Session description

In the context of growing humanitarian needs and increasingly limited resources, finding innovative solutions to reducing human suffering is critical. However, the humanitarian sector lacks organizational frameworks, resources, and tools dedicated to managing innovation, and innovation strategies are rarely systematically adapted and applied to humanitarianism.

The past few years have seen an influx of initiatives looking at fostering innovation in humanitarian action, including the ICRC-led Global Partnership for Humanitarian Impact and Innovation (GPHI2); the Humanitarian Innovation Fund (HIF); the Humanitarian Innovation Project (HIP) at the Refugee Studies Centre, University of Oxford; dedicated innovation units at UNICEF and UNHCR; and private sector initiatives such as the Deloitte Humanitarian Innovation Program. Given the current interest in innovation, it is important that we understand what we mean when we refer to humanitarian innovation, what the current trends are, as well as the challenges to achieving results in fostering innovation in humanitarian action.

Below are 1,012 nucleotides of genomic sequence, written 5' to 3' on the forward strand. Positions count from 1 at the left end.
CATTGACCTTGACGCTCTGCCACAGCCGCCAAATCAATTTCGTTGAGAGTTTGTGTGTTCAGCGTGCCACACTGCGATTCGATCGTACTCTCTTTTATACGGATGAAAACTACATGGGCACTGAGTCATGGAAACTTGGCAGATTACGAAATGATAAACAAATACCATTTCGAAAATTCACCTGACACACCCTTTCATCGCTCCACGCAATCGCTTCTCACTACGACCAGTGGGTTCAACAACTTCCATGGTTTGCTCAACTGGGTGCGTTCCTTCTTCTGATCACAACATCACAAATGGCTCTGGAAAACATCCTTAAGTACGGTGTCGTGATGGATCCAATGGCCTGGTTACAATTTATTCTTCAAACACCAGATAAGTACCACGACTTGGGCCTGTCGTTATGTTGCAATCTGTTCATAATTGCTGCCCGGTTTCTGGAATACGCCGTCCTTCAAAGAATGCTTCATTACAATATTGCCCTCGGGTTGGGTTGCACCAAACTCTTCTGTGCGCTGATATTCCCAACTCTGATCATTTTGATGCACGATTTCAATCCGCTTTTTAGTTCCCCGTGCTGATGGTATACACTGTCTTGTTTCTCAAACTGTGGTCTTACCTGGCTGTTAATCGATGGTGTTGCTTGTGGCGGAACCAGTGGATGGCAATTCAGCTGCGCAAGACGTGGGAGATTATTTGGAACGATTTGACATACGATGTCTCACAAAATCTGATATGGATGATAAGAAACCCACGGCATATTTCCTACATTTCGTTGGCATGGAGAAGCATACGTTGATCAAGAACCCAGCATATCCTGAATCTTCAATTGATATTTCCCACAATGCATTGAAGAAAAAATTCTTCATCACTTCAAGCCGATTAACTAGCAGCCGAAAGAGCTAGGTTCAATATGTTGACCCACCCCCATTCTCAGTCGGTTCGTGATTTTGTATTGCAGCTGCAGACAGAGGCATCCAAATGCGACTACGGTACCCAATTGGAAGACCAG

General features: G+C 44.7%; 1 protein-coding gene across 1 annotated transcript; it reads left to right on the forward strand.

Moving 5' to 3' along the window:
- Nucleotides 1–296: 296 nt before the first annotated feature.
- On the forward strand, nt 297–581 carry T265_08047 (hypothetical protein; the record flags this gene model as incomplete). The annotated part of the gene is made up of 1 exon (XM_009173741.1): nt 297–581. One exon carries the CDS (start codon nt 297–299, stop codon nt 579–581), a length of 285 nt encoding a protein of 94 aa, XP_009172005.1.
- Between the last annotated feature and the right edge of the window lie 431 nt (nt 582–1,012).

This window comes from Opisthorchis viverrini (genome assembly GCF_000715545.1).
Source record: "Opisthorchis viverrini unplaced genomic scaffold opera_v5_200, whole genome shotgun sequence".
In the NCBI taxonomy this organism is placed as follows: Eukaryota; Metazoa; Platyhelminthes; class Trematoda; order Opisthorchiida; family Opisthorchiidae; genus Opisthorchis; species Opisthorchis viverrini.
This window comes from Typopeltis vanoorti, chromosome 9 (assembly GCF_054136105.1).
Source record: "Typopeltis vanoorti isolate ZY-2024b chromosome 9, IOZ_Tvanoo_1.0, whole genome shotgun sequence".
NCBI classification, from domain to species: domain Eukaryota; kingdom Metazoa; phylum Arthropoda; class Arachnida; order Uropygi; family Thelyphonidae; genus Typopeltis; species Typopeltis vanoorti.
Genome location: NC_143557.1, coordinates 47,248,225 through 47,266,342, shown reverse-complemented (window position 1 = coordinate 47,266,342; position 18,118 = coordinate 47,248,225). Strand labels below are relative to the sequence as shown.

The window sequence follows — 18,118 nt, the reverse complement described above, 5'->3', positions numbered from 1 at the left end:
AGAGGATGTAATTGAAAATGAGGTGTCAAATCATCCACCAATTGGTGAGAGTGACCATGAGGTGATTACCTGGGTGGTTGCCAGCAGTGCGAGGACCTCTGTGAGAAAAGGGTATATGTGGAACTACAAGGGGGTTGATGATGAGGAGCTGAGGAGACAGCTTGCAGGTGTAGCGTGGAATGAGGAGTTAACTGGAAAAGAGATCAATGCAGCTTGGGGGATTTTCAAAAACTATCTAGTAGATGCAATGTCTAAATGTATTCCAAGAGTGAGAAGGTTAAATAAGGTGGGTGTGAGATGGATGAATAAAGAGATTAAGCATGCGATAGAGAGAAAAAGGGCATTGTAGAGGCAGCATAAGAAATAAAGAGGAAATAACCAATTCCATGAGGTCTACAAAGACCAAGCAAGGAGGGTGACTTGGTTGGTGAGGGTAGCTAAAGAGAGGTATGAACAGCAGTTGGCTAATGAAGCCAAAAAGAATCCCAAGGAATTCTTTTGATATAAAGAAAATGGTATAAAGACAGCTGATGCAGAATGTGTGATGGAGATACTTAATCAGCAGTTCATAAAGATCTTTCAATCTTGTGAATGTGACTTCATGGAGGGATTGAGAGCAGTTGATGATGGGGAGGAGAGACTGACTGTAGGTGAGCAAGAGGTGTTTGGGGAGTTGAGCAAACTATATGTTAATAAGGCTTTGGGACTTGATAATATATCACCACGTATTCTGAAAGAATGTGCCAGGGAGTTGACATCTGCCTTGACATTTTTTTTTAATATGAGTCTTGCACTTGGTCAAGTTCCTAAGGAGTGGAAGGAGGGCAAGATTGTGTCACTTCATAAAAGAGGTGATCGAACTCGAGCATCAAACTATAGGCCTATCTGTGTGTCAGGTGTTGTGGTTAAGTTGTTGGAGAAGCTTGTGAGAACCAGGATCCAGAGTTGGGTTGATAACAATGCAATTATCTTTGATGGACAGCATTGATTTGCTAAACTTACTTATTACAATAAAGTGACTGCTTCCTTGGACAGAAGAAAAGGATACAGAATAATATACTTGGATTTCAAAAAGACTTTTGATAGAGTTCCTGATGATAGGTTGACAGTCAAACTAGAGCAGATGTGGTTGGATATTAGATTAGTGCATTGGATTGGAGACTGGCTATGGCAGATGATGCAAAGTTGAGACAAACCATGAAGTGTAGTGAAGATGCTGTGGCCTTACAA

The session was followed by a live online consultation event on the draft Principles for Ethical Humanitarian Innovation.

Learning objectives

  • Understand the concept of humanitarian innovation and how it relates to innovation in general.
  • Familiarity with the main basic models for the innovation process.
  • Have a basic knowledge of the main current initiatives concerning humanitarian innovation.
  • Appreciation of the particular challenges related to fostering innovation in humanitarian action.
  • Familiarity with the role of ethics in relation to innovation.


Alexander Betts Alexander Betts Director of the Refugee Studies Centre and Leopold Muller Associate Professor in Refugee and Forced Migration Studies, University of Oxford

Event host

Angharad Laing Angharad Laing Executive Director, International Association of Professionals in Humanitarian Assistance and Protection (PHAP)


Session recording - YouTube (faster loading time)


Session recording - Adobe Connect (higher quality)


Session recording - downloadable audio podcast

Recommended readings

Refugee Studies Centre, Principles for Ethical Humanitarian Innovation, June 2015

Target audience

Humanitarian practitioners as well as others with a professional or general interest in humanitarian action.


PHAP members will have the possibility to undergo a two-part assessment after the session as part of the PHAP Continuous Learning Credits framework.

Part 1: Comprehension check

Part 2: Written reflection

To encourage peer learning among members, selected essay responses will also be published on the website, if approved by the writer. As a member, you can comment on the responses and read other members' comments.

Read the written reflections